1. Walker MK, Bergmanson JP, Miller WL, Marsack JD, Johnson LA. Complications and fitting challenges associated with scleral contact lenses: A review. Cont Lens Anterior Eye. 2016;39:88-96.
2. Bergmanson JP, Walker MK, Johnson LA. Assessing Scleral Contact Lens Satisfaction in a Keratoconus Population. Optom Vis Sci. 2016;93:855-860.
3. Bergmanson JP, Barnett M, Naroo SA. Scleral gas permeable lenses have come of age. Cont Lens Anterior Eye. 2016;39:247-248.
When was the last time that you sat down with your team and reviewed all the contact lens options that you prescribe in the office? When did you last review solutions, cases, and replacement schedules?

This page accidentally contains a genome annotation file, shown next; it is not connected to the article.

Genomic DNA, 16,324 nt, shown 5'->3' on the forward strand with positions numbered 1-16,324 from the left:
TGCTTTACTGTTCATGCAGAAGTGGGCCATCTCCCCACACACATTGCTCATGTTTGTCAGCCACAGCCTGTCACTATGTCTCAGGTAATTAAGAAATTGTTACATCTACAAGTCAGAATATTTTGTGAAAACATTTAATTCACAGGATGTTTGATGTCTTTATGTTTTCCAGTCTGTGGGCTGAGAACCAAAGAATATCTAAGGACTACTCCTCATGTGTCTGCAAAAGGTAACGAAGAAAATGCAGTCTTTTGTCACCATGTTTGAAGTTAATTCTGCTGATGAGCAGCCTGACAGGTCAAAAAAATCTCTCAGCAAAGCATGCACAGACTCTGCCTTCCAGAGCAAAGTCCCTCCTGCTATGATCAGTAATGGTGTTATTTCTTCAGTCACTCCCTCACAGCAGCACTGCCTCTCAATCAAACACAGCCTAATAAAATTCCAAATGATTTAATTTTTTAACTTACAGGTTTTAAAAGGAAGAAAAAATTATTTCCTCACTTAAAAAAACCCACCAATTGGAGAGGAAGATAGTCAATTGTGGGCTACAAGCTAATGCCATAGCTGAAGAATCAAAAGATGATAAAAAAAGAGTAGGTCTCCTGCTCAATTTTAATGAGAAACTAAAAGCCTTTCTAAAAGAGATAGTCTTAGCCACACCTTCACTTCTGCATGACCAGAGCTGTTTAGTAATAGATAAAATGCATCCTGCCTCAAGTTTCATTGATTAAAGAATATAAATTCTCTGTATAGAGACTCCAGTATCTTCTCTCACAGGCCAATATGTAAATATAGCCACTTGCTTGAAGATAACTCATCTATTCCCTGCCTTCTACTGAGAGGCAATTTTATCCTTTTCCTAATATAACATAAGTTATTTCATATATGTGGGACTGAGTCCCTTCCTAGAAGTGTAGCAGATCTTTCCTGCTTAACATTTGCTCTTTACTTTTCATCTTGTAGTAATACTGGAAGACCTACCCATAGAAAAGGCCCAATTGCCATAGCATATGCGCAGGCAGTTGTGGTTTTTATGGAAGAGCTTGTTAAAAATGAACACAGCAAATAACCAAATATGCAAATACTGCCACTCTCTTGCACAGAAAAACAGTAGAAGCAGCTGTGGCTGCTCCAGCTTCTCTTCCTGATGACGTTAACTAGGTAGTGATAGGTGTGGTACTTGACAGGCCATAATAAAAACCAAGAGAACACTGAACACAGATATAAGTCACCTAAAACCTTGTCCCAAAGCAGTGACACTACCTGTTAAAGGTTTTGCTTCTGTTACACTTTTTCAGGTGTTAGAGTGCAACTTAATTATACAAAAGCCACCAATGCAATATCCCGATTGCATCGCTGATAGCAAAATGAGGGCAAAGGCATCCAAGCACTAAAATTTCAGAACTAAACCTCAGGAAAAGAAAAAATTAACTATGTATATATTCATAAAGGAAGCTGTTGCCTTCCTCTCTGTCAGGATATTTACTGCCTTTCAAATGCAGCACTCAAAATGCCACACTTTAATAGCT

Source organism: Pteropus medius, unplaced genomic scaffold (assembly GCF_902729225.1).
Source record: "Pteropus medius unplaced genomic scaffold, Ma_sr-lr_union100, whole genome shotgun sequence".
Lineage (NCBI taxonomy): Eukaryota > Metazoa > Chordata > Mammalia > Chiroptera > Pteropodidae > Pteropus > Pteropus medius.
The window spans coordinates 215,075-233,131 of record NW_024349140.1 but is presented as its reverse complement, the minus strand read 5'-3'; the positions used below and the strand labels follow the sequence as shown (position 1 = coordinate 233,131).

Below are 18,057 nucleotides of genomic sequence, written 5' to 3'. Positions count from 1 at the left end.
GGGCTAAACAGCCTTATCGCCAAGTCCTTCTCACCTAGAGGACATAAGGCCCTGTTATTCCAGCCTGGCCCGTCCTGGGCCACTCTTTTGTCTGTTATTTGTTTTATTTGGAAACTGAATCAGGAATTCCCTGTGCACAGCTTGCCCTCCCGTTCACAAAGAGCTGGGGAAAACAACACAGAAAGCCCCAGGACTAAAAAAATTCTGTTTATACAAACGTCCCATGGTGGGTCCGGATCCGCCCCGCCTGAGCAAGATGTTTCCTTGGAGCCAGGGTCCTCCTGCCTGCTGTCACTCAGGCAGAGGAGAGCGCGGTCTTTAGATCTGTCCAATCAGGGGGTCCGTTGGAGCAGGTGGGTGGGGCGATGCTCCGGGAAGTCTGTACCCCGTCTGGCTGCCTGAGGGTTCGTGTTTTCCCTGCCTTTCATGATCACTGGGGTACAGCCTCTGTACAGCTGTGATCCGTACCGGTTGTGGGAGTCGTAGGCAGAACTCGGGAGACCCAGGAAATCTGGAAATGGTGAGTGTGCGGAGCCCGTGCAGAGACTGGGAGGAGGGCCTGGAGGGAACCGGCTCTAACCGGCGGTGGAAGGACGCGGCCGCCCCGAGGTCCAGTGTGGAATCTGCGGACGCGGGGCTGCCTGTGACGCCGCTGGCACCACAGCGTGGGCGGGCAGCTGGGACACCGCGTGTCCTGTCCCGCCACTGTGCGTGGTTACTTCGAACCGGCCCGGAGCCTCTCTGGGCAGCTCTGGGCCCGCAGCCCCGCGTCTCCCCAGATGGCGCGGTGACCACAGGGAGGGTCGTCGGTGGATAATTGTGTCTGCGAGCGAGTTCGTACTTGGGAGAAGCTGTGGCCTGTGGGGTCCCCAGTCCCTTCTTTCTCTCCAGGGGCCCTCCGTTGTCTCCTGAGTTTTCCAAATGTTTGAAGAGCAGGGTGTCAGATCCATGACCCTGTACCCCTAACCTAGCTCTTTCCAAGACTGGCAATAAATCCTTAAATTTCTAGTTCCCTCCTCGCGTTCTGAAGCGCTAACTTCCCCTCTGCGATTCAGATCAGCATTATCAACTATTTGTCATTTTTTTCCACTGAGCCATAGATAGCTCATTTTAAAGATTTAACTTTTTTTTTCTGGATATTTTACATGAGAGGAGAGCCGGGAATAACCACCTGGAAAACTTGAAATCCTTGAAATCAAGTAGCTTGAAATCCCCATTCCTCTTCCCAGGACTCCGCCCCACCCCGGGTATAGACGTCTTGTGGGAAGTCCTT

Our team is far more instrumental in the contact lens process than we can ever know. They get asked questions all day long from patients who forgot to ask you something in the exam room. They get called by new and old patients about their lens wear. If not reminded, many of the patients just make assumptions about what they think that they should do. Their habits may go to overwear, generic solutions, improper cleaning, or a host of any other behaviors that are less than ideal.
I urge you to consider a process in your practice to review the things that you think are important with your team. Realize that, as part of your continuing education, it is imperative that you bring them up to speed as well.
Measurement Variability of the TearLab Osmolarity System
The purpose of this study was to independently assess the measurement variability of TearLab System in a clinical setting of one visit and to estimate the minimum number of measurements required for reliable readings of tear osmolarity.